NNAMDIE: Yeah. Your work has always been connected to the cosmos, and I’ve always thought of your work being very directly linked to Afrofuturism and talking about Blackness and Brownness in a way where it’s inviting other people to do their homework, instead of asking you as a Black person or person of color to inform us of what every gesture means.. This writer Alexis Pauline Gumbs wrote an amazing book called M Archive, which is about Afrofuturism.
SYLVESTER II: It’s dope you brought that writer up, because apparently the writer of Terminator and Matrix was a Black woman named Sophia Stewart. Watching her interviews was a big part of this show as well. She talks about her relationship with the savior figure—John Connor, Jesus Christ. She makes that tie Biblically, but at the same time, this machine was sent back in time to kill a liberator of the people. I need to tap into the writer you just named. I want to find my place in Afrofuturism. Wangechi Mutu’s show right at the New Museum was crazy. There’s something about Simone Leigh’s sculpture that feels very futurist.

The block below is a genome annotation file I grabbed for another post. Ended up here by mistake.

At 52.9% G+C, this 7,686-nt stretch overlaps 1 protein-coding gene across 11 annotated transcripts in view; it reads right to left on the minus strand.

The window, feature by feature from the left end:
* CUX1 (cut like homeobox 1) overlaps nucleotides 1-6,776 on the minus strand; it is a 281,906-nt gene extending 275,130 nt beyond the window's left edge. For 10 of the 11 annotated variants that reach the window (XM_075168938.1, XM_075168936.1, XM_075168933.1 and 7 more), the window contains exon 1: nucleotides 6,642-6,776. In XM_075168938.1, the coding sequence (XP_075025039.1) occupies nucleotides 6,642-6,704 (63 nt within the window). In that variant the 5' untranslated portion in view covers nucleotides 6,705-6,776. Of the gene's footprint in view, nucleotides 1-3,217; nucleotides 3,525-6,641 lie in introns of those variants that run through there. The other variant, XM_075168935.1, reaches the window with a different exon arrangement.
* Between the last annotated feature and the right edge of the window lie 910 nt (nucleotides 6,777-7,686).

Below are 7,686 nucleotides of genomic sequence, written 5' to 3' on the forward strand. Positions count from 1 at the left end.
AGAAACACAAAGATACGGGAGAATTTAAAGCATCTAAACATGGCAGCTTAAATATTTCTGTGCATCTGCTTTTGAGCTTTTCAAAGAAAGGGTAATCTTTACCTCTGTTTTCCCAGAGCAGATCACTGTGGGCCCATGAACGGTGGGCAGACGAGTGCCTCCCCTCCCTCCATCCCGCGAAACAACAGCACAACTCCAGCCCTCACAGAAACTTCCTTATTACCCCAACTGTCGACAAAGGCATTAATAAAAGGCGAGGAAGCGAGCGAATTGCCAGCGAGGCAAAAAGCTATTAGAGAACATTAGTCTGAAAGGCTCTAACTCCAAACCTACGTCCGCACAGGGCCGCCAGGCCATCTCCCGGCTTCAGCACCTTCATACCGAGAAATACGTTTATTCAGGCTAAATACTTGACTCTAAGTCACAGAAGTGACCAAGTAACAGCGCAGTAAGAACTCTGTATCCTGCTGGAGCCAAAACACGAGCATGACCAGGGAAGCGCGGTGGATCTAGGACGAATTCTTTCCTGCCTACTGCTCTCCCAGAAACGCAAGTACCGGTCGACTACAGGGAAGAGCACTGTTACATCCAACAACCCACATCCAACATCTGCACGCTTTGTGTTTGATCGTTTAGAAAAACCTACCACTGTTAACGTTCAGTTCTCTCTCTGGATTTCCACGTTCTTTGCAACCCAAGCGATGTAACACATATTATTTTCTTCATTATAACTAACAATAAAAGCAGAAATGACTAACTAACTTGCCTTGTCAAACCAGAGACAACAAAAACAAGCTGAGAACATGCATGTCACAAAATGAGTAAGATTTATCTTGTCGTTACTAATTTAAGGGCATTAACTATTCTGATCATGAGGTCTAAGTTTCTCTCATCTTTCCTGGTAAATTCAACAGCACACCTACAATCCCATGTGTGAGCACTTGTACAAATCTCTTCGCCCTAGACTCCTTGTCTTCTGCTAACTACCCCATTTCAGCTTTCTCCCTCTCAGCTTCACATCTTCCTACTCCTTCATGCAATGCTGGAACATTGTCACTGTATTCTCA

NNAMDIE: For sure.
SYLVESTER II: Or even Magdalene Odundo, she’s a huge inspiration. What she does on the surface of those vessels is so incredible. I’m trying to work my way there. Shouts out to the sisters and the aunties.
NNAMDIE: Always have to give people their flowers. The works feel really feminine and masculine at the same time. And I think the darkness is a very comforting thing. There are some silvers, of course, but there’s a lot of colors that the eye can see as black.